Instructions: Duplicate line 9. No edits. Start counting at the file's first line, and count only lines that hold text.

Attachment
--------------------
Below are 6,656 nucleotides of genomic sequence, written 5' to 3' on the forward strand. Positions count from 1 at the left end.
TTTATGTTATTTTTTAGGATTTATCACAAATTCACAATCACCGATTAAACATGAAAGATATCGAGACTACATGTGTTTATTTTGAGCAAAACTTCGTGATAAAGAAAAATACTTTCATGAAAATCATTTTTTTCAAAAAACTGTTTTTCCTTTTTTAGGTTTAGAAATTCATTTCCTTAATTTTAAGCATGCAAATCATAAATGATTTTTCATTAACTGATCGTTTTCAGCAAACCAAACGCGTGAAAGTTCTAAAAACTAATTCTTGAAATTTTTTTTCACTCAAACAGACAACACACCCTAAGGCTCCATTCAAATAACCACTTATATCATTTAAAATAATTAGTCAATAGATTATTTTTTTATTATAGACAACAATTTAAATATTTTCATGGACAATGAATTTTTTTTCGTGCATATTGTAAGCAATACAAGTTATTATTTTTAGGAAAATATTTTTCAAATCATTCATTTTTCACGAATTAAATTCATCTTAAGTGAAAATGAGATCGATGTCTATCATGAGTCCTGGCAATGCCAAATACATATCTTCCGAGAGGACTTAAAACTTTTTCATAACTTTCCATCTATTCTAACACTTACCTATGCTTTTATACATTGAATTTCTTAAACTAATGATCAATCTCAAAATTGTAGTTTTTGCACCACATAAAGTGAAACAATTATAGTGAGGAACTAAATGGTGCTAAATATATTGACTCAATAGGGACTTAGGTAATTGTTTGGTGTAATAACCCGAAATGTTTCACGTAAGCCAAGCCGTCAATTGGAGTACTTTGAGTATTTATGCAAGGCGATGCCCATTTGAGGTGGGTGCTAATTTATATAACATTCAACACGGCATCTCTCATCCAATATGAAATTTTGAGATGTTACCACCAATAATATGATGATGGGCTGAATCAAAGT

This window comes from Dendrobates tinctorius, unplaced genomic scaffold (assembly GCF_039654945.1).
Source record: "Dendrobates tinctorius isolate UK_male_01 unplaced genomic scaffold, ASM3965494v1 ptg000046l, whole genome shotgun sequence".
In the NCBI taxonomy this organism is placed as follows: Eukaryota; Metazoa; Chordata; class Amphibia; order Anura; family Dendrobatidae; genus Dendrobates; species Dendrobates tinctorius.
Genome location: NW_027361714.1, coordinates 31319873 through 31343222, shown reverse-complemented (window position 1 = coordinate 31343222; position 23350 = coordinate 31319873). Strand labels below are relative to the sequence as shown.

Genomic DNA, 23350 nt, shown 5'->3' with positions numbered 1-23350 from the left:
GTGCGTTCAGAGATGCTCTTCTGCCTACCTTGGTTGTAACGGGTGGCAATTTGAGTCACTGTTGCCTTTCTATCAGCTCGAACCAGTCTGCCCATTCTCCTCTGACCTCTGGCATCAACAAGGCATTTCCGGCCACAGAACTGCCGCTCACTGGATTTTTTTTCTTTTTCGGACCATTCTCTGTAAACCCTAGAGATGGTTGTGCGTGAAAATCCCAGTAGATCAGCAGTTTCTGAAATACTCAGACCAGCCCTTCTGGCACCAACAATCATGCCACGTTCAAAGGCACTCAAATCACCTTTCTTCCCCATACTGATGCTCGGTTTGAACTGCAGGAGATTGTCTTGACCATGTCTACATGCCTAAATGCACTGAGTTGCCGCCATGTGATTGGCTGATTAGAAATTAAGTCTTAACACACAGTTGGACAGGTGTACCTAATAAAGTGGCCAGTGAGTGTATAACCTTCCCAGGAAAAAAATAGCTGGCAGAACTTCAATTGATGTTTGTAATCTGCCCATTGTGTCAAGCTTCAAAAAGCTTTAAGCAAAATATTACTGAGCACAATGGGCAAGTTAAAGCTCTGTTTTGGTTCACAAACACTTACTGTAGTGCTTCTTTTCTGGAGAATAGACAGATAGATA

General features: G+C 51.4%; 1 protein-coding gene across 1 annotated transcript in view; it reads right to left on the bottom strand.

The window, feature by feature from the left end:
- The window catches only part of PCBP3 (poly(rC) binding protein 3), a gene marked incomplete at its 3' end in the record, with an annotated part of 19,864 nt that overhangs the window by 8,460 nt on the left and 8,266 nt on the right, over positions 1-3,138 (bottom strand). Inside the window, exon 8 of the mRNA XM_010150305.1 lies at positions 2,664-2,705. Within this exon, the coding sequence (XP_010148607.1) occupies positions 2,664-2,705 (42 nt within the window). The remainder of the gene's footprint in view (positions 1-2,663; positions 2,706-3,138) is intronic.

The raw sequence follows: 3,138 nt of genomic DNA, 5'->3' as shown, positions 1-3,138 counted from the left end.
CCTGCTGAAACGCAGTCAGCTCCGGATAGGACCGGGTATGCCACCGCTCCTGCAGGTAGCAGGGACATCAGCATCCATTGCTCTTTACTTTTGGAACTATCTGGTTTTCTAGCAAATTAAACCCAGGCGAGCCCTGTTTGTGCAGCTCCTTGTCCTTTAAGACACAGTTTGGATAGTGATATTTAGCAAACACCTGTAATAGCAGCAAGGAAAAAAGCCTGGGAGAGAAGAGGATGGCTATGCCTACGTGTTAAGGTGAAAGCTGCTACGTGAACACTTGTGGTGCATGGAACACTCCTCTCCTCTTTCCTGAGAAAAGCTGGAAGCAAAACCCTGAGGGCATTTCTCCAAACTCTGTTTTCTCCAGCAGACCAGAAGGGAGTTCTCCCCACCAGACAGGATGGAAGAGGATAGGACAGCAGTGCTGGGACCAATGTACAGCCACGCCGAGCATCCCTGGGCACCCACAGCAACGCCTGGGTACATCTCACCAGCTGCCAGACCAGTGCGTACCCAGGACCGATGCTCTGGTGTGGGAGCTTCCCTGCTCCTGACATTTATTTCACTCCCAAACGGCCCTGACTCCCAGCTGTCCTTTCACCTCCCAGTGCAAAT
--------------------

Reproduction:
General features: G+C 51.4%; 1 protein-coding gene across 1 annotated transcript in view; it reads right to left on the bottom strand.